John W. Hinckley Jr., accused of attempting to assassinate President Reagan, will not claim at his trial that he was aiming at a limousine instead of Reagan, a defense lawyer said yesterday.

Last week prosecutors disclosed that Hinckley once said he was not aiming at Reagan during the March 30, 1980, incident in which the president, his press secretary, a Secret Service agent and a D.C. police officer were injured.

During a hearing yesterday before Judge Barrington Parker, defense lawyer Vincent J. Fuller bitterly protested that disclosure. He said the statement could only have been made by Hinckley to a government psychiatrist who examined him and that its release violated Hinckley's constitutional right against self-incrimination.

"We will not and have no intention of making an argument that Mr. Hinckley had no specific intent to commit a crime because he was shooting at an automobile," Fuller said.

It was also revealed in court yesterday that, at Parker's direction, the prosecution has edited portions of television videotape of the shooting incident which the government wants to show to the jury at Hinckley's trial, scheduled to begin Tuesday.

Hinckley's defense lawyers have said in court papers that they wanted all videotapes, which include graphic pictures of the injured victims, excluded from the trial, because they would "inflame the passions of the jury." The prosecution had countered that Hinckley was trying to "avoid the truth" about the shooting and said the tapes were the "best evidence" of how the crime was committed.

Hinckley has acknowledged firing the shots, but has claimed that he was insane at the time and therefore should not be held criminally responsible for his actions.

During yesterday's hearing, Parker disclosed that the defense has challenged the use at Hinckley's trial of testimony by government psychiatric experts who have read statements made by Hinckley to FBI agents after his arrest. The court has said those statements were obtained illegally and thus cannot be introduced as evidence.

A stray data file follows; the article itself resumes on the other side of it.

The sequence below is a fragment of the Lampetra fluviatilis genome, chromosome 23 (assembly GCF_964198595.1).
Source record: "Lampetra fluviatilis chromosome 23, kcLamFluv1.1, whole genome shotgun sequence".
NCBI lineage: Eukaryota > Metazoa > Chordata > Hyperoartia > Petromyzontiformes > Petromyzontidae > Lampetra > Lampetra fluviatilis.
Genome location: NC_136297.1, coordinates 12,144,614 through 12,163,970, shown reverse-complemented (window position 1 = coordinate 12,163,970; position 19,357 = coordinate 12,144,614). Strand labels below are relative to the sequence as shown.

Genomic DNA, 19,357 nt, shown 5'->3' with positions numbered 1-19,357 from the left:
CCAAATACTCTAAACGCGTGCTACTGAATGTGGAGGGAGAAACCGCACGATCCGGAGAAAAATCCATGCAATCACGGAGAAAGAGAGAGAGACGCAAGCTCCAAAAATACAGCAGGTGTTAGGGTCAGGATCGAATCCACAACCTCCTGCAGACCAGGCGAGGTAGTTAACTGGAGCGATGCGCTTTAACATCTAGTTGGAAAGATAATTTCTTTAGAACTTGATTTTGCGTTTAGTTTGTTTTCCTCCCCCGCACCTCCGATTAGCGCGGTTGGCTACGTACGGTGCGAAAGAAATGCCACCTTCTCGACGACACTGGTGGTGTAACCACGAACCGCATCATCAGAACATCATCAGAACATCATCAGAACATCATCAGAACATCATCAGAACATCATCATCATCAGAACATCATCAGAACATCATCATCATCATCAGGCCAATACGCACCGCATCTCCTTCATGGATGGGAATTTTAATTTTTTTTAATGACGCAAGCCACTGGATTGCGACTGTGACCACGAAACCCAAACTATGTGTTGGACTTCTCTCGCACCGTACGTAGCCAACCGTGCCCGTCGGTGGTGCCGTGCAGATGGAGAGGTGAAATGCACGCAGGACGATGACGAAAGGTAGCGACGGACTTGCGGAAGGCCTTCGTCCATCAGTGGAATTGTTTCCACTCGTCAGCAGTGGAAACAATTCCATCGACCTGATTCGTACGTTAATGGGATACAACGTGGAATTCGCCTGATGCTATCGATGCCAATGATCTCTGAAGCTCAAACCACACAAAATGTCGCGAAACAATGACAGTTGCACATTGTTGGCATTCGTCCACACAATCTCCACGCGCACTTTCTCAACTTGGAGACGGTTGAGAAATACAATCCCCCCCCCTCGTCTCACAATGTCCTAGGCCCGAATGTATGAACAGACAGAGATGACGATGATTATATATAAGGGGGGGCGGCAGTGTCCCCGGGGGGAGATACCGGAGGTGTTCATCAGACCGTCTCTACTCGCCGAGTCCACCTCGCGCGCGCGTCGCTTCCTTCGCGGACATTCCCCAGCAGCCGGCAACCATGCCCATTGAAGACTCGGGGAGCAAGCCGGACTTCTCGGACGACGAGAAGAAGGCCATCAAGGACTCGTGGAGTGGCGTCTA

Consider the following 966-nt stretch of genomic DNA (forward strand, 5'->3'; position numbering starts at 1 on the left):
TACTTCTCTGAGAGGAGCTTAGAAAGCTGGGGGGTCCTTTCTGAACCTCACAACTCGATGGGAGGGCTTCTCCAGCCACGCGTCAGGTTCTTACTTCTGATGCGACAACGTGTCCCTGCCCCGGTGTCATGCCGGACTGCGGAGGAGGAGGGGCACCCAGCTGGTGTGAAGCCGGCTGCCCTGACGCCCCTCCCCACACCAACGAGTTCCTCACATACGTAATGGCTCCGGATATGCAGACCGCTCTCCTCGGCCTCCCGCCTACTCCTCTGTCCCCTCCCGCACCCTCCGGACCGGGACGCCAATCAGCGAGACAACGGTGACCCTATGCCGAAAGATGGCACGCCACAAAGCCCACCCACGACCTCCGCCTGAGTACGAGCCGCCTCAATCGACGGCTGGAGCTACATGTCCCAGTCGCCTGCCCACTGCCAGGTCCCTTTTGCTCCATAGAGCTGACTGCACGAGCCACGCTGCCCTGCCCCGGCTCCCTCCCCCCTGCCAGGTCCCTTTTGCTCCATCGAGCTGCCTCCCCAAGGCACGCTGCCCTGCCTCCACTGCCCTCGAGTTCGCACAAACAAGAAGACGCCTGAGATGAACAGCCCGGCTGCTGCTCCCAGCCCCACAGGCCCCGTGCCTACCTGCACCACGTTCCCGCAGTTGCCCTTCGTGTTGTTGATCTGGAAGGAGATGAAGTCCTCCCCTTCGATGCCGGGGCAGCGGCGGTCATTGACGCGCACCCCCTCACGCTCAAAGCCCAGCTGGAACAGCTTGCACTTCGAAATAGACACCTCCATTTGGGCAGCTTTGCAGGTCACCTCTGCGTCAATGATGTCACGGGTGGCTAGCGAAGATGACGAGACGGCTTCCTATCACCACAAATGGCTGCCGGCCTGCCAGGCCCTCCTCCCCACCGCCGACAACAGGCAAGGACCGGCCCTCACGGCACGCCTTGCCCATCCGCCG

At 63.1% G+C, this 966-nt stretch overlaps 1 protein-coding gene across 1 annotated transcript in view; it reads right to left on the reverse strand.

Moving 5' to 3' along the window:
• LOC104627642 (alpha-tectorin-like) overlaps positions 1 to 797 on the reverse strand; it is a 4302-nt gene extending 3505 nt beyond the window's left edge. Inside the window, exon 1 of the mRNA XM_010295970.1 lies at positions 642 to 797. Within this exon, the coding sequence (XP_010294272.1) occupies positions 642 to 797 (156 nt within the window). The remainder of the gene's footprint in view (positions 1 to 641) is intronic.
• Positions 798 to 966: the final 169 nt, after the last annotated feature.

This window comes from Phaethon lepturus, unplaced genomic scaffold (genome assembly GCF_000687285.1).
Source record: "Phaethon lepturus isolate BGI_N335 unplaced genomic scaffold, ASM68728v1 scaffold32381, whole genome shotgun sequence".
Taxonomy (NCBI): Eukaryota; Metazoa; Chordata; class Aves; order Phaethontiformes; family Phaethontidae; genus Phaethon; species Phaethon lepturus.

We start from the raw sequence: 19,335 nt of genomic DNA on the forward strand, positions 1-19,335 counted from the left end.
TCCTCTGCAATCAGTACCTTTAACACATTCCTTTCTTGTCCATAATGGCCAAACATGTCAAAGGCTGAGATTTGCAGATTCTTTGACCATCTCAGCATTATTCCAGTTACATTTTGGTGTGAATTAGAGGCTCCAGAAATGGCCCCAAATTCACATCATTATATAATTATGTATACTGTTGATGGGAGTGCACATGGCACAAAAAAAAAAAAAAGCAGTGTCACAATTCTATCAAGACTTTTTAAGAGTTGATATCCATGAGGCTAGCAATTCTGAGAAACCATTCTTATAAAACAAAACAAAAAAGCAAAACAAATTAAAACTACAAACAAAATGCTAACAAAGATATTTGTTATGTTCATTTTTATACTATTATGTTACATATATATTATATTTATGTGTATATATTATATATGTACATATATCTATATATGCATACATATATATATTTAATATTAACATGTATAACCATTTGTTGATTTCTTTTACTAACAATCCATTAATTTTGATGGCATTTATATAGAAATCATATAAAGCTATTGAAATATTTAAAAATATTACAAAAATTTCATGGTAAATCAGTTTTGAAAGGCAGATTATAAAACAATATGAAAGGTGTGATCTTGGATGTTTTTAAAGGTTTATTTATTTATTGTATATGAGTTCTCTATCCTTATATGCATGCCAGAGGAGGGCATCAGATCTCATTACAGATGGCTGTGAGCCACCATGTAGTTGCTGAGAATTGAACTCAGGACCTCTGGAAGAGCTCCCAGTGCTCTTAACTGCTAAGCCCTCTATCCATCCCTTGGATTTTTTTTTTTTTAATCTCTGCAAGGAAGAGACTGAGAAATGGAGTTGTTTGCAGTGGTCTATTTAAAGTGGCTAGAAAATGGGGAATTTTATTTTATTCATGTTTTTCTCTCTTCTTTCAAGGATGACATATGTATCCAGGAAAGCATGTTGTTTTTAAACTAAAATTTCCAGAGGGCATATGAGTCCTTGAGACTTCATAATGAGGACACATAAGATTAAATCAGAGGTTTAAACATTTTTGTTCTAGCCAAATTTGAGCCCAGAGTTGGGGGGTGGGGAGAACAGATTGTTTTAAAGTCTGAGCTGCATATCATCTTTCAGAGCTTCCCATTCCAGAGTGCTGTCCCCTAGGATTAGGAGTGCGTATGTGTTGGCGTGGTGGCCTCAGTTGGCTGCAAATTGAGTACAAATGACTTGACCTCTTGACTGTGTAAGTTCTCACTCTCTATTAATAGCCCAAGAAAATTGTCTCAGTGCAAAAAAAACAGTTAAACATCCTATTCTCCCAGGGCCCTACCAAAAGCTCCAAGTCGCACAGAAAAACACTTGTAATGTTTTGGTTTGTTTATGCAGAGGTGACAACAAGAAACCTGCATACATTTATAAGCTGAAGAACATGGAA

If that challenge were successful, it could have a severe impact on the government's ability to present psychiatric evidence challenging Hinckley's insanity plea. Parker has scheduled a hearing on the issue for Monday.

Parker's decision about which portions of the videotapes of the shooting to eliminate was made during a closed hearing in his chambers earlier this week. He did not formally rule yesterday on the question of admitting the tapes into evidence during Hinckley's trial, but directed one of the defense lawyers to view the government's edited version.

The defense lawyers, arguing that the only issue at trial will be Hinckley's mental state, have repeatedly tried to persuade Parker to restrict the government's presentation of factual evidence about the crime.

Government prosecutors Roger M. Adelman, Robert R. Chapman and Marc B. Tucker have contended that the factual evidence is "an essential ingredient" of its argument that Hinckley intended to commit the crime and that he had the mental capacity to understand that his actions were wrong.

The government must prove those two factors--intent and criminal responsibility--in order to defeat Hinckley's insanity defense.

At yesterday's hearing, Parker told Fuller the government "can't be lukewarm" about the evidence related to what the judge described as the prosecution's "twin burden" of showing both intent and responsibility.

Defense lawyer Fuller also quarreled with the prosecution's plan to use blown up photographs of targets confiscated from a Denver firing range, where Hinckley had practiced with two pistols, and large photos of the so-called "devastator" bullets. Hinckley used devastator bullets, which explode on impact, in the Reagan shooting.

The photographs which the prosecution plans to use have not been released, but Fuller told Parker in court yesterday that in one of them "it would appear the man Hinckley had a five-inch cannon he was discharging at the Hilton Hotel."

Fuller said he wants to avoid having the jury so "prejudiced and exercised" against Hinckley as a result of the government's factual evidence that they lose sight of what he called the main question in the case: "Was Mr. Hinckley of sound mind on March 30, 1981?"

Parker, however said he thought Hinckley's choice of the devastator bullets "may be a significant piece of information." Parker said he would examine a sample of the government's photographs in his chambers to decide what should be shown to the jury.

In another development at yesterday's hearing, Parker said he will postpone until later in the trial his decision on a defense request that the jury be shown the film "Taxi Driver." In the film a deranged taxi-driver, trying to impress a young prostitute played by actress Jodie Foster, shoots a presidential candidate. Law enforcement officials believe Hinckley was trying to impress Foster when he shot at Reagan.